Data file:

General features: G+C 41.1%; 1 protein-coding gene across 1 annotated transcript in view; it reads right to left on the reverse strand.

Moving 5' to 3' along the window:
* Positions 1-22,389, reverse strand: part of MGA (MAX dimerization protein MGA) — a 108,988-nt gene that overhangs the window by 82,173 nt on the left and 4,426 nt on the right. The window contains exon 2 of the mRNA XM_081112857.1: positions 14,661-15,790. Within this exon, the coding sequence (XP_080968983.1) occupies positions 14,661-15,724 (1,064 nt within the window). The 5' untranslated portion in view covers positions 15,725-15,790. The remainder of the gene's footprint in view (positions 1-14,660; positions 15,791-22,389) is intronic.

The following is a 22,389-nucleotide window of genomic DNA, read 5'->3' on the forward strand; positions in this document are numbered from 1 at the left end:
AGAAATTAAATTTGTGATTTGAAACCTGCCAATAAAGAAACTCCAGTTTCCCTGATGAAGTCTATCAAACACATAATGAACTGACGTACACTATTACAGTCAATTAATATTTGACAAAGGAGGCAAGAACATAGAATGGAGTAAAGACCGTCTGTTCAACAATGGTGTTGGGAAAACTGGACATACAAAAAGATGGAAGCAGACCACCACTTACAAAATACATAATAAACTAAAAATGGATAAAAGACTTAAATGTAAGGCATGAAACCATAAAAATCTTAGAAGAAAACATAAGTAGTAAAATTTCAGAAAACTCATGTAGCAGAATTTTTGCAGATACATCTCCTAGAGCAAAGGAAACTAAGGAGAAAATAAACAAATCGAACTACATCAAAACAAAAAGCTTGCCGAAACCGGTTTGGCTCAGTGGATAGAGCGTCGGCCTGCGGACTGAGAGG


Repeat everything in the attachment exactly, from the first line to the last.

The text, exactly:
General features: G+C 41.1%; 1 protein-coding gene across 1 annotated transcript in view; it reads right to left on the reverse strand.

Moving 5' to 3' along the window:
* Positions 1-22,389, reverse strand: part of MGA (MAX dimerization protein MGA) — a 108,988-nt gene that overhangs the window by 82,173 nt on the left and 4,426 nt on the right. The window contains exon 2 of the mRNA XM_081112857.1: positions 14,661-15,790. Within this exon, the coding sequence (XP_080968983.1) occupies positions 14,661-15,724 (1,064 nt within the window). The 5' untranslated portion in view covers positions 15,725-15,790. The remainder of the gene's footprint in view (positions 1-14,660; positions 15,791-22,389) is intronic.

The following is a 22,389-nucleotide window of genomic DNA, read 5'->3' on the forward strand; positions in this document are numbered from 1 at the left end:
AGAAATTAAATTTGTGATTTGAAACCTGCCAATAAAGAAACTCCAGTTTCCCTGATGAAGTCTATCAAACACATAATGAACTGACGTACACTATTACAGTCAATTAATATTTGACAAAGGAGGCAAGAACATAGAATGGAGTAAAGACCGTCTGTTCAACAATGGTGTTGGGAAAACTGGACATACAAAAAGATGGAAGCAGACCACCACTTACAAAATACATAATAAACTAAAAATGGATAAAAGACTTAAATGTAAGGCATGAAACCATAAAAATCTTAGAAGAAAACATAAGTAGTAAAATTTCAGAAAACTCATGTAGCAGAATTTTTGCAGATACATCTCCTAGAGCAAAGGAAACTAAGGAGAAAATAAACAAATCGAACTACATCAAAACAAAAAGCTTGCCGAAACCGGTTTGGCTCAGTGGATAGAGCGTCGGCCTGCGGACTGAGAGG